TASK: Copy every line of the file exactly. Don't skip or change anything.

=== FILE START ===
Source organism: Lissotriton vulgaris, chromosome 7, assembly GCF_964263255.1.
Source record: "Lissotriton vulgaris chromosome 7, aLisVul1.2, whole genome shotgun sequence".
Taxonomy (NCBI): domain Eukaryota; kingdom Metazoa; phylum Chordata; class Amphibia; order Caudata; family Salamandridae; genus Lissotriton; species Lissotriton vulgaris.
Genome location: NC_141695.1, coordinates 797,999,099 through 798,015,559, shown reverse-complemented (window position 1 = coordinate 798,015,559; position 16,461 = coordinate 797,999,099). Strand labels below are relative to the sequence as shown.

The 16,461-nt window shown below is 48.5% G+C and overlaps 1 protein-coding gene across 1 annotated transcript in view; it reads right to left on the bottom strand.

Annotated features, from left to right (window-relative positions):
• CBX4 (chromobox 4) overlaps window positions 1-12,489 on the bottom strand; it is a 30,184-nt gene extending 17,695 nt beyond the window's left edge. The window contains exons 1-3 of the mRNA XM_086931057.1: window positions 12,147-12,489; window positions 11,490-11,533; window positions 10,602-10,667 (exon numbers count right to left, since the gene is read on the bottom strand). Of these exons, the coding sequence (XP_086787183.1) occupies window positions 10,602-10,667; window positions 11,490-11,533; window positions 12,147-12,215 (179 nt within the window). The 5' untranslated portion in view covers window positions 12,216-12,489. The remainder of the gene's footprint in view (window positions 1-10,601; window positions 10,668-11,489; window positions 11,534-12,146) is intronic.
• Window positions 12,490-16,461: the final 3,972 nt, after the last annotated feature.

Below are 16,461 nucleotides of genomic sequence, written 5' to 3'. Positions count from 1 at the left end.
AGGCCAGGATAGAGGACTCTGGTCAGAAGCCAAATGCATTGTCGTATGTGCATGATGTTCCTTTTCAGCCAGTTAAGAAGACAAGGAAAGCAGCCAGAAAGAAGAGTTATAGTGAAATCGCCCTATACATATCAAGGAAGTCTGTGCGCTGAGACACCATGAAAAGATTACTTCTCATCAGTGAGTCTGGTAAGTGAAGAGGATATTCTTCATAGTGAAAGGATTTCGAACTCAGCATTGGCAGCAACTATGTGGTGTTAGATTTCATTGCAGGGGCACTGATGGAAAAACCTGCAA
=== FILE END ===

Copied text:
Source organism: Lissotriton vulgaris, chromosome 7, assembly GCF_964263255.1.
Source record: "Lissotriton vulgaris chromosome 7, aLisVul1.2, whole genome shotgun sequence".
Taxonomy (NCBI): domain Eukaryota; kingdom Metazoa; phylum Chordata; class Amphibia; order Caudata; family Salamandridae; genus Lissotriton; species Lissotriton vulgaris.
Genome location: NC_141695.1, coordinates 797,999,099 through 798,015,559, shown reverse-complemented (window position 1 = coordinate 798,015,559; position 16,461 = coordinate 797,999,099). Strand labels below are relative to the sequence as shown.

The 16,461-nt window shown below is 48.5% G+C and overlaps 1 protein-coding gene across 1 annotated transcript in view; it reads right to left on the bottom strand.

Annotated features, from left to right (window-relative positions):
• CBX4 (chromobox 4) overlaps window positions 1-12,489 on the bottom strand; it is a 30,184-nt gene extending 17,695 nt beyond the window's left edge. The window contains exons 1-3 of the mRNA XM_086931057.1: window positions 12,147-12,489; window positions 11,490-11,533; window positions 10,602-10,667 (exon numbers count right to left, since the gene is read on the bottom strand). Of these exons, the coding sequence (XP_086787183.1) occupies window positions 10,602-10,667; window positions 11,490-11,533; window positions 12,147-12,215 (179 nt within the window). The 5' untranslated portion in view covers window positions 12,216-12,489. The remainder of the gene's footprint in view (window positions 1-10,601; window positions 10,668-11,489; window positions 11,534-12,146) is intronic.
• Window positions 12,490-16,461: the final 3,972 nt, after the last annotated feature.

Below are 16,461 nucleotides of genomic sequence, written 5' to 3'. Positions count from 1 at the left end.
AGGCCAGGATAGAGGACTCTGGTCAGAAGCCAAATGCATTGTCGTATGTGCATGATGTTCCTTTTCAGCCAGTTAAGAAGACAAGGAAAGCAGCCAGAAAGAAGAGTTATAGTGAAATCGCCCTATACATATCAAGGAAGTCTGTGCGCTGAGACACCATGAAAAGATTACTTCTCATCAGTGAGTCTGGTAAGTGAAGAGGATATTCTTCATAGTGAAAGGATTTCGAACTCAGCATTGGCAGCAACTATGTGGTGTTAGATTTCATTGCAGGGGCACTGATGGAAAAACCTGCAA